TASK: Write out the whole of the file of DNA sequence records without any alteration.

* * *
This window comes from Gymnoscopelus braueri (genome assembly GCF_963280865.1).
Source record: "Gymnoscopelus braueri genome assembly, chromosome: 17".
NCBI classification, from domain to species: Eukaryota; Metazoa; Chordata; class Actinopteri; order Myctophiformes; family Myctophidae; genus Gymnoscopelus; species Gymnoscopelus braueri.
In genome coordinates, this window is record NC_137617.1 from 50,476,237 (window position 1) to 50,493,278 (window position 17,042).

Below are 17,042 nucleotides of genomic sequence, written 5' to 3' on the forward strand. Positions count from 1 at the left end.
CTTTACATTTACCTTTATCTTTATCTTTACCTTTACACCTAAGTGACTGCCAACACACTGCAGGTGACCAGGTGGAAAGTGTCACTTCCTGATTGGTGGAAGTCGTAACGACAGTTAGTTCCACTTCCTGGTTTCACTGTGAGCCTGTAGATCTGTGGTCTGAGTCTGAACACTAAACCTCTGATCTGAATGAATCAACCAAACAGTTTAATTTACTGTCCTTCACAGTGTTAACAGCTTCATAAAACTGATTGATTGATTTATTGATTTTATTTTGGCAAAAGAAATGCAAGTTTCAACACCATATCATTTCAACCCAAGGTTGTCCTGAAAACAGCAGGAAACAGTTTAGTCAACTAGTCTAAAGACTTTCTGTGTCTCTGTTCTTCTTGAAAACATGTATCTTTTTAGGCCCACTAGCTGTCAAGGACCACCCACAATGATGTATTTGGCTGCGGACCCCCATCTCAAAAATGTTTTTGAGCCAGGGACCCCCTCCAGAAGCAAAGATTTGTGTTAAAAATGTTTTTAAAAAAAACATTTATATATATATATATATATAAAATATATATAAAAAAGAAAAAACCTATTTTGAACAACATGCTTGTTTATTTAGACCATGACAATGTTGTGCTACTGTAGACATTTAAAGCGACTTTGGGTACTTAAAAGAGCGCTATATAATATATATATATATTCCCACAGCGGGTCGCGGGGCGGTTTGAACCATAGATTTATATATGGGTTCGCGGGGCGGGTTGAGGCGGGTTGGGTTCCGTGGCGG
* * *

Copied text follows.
This window comes from Gymnoscopelus braueri (genome assembly GCF_963280865.1).
Source record: "Gymnoscopelus braueri genome assembly, chromosome: 17".
NCBI classification, from domain to species: Eukaryota; Metazoa; Chordata; class Actinopteri; order Myctophiformes; family Myctophidae; genus Gymnoscopelus; species Gymnoscopelus braueri.
In genome coordinates, this window is record NC_137617.1 from 50,476,237 (window position 1) to 50,493,278 (window position 17,042).

Below are 17,042 nucleotides of genomic sequence, written 5' to 3' on the forward strand. Positions count from 1 at the left end.
CTTTACATTTACCTTTATCTTTATCTTTACCTTTACACCTAAGTGACTGCCAACACACTGCAGGTGACCAGGTGGAAAGTGTCACTTCCTGATTGGTGGAAGTCGTAACGACAGTTAGTTCCACTTCCTGGTTTCACTGTGAGCCTGTAGATCTGTGGTCTGAGTCTGAACACTAAACCTCTGATCTGAATGAATCAACCAAACAGTTTAATTTACTGTCCTTCACAGTGTTAACAGCTTCATAAAACTGATTGATTGATTTATTGATTTTATTTTGGCAAAAGAAATGCAAGTTTCAACACCATATCATTTCAACCCAAGGTTGTCCTGAAAACAGCAGGAAACAGTTTAGTCAACTAGTCTAAAGACTTTCTGTGTCTCTGTTCTTCTTGAAAACATGTATCTTTTTAGGCCCACTAGCTGTCAAGGACCACCCACAATGATGTATTTGGCTGCGGACCCCCATCTCAAAAATGTTTTTGAGCCAGGGACCCCCTCCAGAAGCAAAGATTTGTGTTAAAAATGTTTTTAAAAAAAACATTTATATATATATATATATATAAAATATATATAAAAAAGAAAAAACCTATTTTGAACAACATGCTTGTTTATTTAGACCATGACAATGTTGTGCTACTGTAGACATTTAAAGCGACTTTGGGTACTTAAAAGAGCGCTATATAATATATATATATATTCCCACAGCGGGTCGCGGGGCGGTTTGAACCATAGATTTATATATGGGTTCGCGGGGCGGGTTGAGGCGGGTTGGGTTCCGTGGCGG